by Eloisa James
An Affair Before Christmas
This book is dedicated to
Monsignor James Mahoney,
who always celebrates romance
as an expression of the deepest human love.
And what’s more, he served as a model
for the cover of The Taming of the Duke.
Ice hung from windowsills with a glitter that rivaled glass,…
“The Duchess of Fletcher,” the butler announced with a magnificent…
“What you need is a mistress. For Christ’s sake man,…
“What’s the matter with my party?” the Duchess of Beaumont…
Fletch knew exactly the type of woman he wanted to…
Jemma could feel a weight fall from her shoulders that…
All laughter disappeared, replaced by civil smiles and deep bows.
Poppy never used to cry before she became a duchess.
He interrupted her. “You used to call me Elijah in…
Fletch didn’t come home for hours. Supper passed, but Poppy…
The Duke of Villiers lay in bed. His shoulder burned …
“I have listened to you for years, Mama,” Poppy said…
“The only way to abate the fever is to bleed…
Fletch emerged from his carriage after spending a tedious afternoon…
The wig was damnably heavy, but no itchier than the…
Jemma was rereading The Noble Game of Chess when her…
It was the beginning of June; the Duke of Villiers…
Poppy wasn’t used to being angry. Now she had a…
Jemma was setting up the pieces, Beaumont opposite her. “I’m…
When Miss Charlotte Tatlock stopped to think about the last…
Poppy didn’t really expect Fletch to visit again, and he…
The Duke of Villiers opened the elegant piece of embossed…
Grudner’s Curiosity Shop was set well back from the street,…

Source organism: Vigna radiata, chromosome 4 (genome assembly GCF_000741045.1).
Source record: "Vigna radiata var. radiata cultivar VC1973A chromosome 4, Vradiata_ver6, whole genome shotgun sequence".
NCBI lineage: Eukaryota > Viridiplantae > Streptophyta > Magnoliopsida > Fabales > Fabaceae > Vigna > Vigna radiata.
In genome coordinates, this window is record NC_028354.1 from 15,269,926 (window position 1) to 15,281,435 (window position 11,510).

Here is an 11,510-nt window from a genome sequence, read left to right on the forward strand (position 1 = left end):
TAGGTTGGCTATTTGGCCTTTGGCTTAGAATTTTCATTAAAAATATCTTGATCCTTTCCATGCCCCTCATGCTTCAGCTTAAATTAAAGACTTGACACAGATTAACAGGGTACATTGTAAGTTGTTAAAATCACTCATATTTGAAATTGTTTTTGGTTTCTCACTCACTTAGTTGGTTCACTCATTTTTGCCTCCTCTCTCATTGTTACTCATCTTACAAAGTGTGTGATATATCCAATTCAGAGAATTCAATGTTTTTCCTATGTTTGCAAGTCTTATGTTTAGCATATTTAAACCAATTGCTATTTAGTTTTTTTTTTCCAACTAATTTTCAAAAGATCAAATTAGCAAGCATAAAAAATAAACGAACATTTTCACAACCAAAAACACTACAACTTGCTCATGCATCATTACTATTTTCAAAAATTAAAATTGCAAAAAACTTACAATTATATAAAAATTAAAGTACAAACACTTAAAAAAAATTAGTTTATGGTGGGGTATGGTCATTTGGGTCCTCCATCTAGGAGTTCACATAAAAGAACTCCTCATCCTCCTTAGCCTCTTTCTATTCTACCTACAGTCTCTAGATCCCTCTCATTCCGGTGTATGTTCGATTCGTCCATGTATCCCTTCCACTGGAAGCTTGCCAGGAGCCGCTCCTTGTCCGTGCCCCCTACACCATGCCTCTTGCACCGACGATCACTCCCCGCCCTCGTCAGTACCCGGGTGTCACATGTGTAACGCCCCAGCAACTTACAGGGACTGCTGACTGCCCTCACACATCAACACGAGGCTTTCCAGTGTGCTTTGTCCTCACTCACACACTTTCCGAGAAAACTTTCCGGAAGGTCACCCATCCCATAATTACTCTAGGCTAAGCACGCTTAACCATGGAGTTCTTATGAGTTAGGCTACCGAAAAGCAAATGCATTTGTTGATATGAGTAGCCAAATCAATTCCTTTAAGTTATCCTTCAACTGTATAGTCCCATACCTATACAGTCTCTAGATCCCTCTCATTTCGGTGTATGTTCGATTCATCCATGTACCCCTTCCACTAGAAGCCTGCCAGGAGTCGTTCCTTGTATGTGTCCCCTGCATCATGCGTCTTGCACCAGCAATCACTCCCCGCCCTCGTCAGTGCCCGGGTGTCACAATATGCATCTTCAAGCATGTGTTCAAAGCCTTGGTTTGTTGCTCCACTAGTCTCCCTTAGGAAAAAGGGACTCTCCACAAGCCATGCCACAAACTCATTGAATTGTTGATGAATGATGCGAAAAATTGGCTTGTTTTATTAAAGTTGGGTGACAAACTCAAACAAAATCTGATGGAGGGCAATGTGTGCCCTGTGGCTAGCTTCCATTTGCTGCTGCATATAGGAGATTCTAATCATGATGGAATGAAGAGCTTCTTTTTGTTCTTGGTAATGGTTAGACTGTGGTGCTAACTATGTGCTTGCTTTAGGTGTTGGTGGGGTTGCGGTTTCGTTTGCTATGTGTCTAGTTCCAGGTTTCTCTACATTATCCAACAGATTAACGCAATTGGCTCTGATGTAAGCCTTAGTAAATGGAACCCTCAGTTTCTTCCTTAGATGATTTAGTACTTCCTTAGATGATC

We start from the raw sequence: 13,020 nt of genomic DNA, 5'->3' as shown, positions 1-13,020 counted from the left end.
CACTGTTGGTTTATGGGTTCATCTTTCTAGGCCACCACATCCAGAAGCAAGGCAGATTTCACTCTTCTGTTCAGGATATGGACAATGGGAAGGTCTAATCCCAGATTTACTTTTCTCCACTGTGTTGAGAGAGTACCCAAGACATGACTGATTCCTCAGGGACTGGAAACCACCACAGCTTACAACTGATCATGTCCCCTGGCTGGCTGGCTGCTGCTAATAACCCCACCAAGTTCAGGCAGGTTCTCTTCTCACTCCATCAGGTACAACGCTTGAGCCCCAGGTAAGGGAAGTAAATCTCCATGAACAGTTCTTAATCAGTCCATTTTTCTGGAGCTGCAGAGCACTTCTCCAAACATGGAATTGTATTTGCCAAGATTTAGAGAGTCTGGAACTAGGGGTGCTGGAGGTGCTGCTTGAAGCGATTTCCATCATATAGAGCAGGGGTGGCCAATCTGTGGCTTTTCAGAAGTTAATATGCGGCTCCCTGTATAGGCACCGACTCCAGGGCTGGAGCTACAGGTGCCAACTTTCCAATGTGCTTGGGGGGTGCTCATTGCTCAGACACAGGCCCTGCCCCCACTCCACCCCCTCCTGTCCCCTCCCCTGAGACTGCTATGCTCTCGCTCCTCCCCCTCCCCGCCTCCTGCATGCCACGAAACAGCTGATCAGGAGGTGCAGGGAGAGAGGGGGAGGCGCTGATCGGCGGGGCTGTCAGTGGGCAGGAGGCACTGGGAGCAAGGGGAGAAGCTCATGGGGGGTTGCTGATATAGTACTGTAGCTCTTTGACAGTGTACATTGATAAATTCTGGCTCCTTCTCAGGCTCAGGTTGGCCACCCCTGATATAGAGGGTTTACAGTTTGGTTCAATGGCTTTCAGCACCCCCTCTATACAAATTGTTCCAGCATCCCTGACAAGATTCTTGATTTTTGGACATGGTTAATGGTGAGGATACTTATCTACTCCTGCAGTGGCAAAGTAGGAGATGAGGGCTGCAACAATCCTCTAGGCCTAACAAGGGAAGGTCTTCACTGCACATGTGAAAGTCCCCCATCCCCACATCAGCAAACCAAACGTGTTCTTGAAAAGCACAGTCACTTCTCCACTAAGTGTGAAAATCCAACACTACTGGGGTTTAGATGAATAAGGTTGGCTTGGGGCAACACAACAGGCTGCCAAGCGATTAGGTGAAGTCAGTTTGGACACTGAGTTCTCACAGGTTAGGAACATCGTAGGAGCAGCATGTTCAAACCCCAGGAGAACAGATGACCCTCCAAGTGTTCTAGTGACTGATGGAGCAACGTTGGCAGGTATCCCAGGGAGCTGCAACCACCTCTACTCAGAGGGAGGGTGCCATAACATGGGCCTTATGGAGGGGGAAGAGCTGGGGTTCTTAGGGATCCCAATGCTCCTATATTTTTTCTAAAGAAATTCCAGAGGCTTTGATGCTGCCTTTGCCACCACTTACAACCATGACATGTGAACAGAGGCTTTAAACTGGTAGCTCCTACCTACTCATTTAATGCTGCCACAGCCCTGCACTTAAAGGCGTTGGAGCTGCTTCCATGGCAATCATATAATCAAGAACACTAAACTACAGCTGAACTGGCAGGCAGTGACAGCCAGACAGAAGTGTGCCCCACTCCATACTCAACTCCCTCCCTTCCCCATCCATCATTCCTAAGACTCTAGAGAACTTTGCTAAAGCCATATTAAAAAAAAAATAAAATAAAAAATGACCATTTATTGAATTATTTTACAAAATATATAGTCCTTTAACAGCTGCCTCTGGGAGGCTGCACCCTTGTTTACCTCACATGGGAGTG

Charlotte didn’t know what to make of the letter when…
Fletch couldn’t go home. In fact, he could never go…
The Duke of Villiers’s bedchamber looked like the back of…
She was a lovely woman. She was plumply curvy, with…
“You ought to be sorry,” Charlotte said, hiccupping. “You are…
The Royal Society met at Somerset House. Jemma and Poppy…
On close observation, Jemma discovered that Lord Strange was as…
The Duke of Villiers to Miss Charlotte Tatlock…
Fletch had taken a carriage into Hyde Park because he…
“I shall not go to Oxford,” Jemma explained, “because you…
The Ashmolean Museum was a bloody boring place full of…
Charlotte pulled out her Bible and sat down, trying to…
“Just what do you intend to do now?” Poppy was…
Jemma and her husband were nearing the end of their…
Fletch was afraid to turn around. It felt as if…
Fletch stayed downstairs while Poppy took her second bath, which…
It was only as Charlotte climbed out of the hackney…
Poppy came back from Oxford looking as odd as a…
“Are you all right, Your Grace?” Finchley asked for perhaps…
Beaumont’s country estate was near Sturminster Newton, in Dorset, at…
Poppy thought there was a chance—all right, a remote…
Charlotte was very disconcerted to find that she had arrived…
Fletch was in a state of repressed exuberance.
The idea that her mother had a lover was inconceivable.
Dying was not an easy business. Villiers pretty much thought…
Poppy wasn’t herself. She wasn’t the meek, silly daughter of…
“Christmas Eve night,” Villiers said. He could hardly hear his…
It was twilight, Christmas Eve night. The snow wasn’t howling…
Fletch was still a little red in the face, and …
“I don’t want to go outside. It’s cold. It’s Christmas…
When Villiers woke up, the bedroom was lit only …
Poppy woke up blinking because the bedchamber was full of…
“Not one of these costumes is particularly interesting,” the Duke…
It was Christmas, and a small girl was singing rather…
A Note on Georgian Curiosities, Including Hair
About the Author
Other Books by Eloisa James
About the Publisher
With a thank you, from the bottom of my heart, to the usual suspects: my brilliant editor, Carrie Feron; my organized and imaginative assistant, Kim Castillo; and my erudite research assistant, Franzeca Drouin. I couldn’t do it without you all!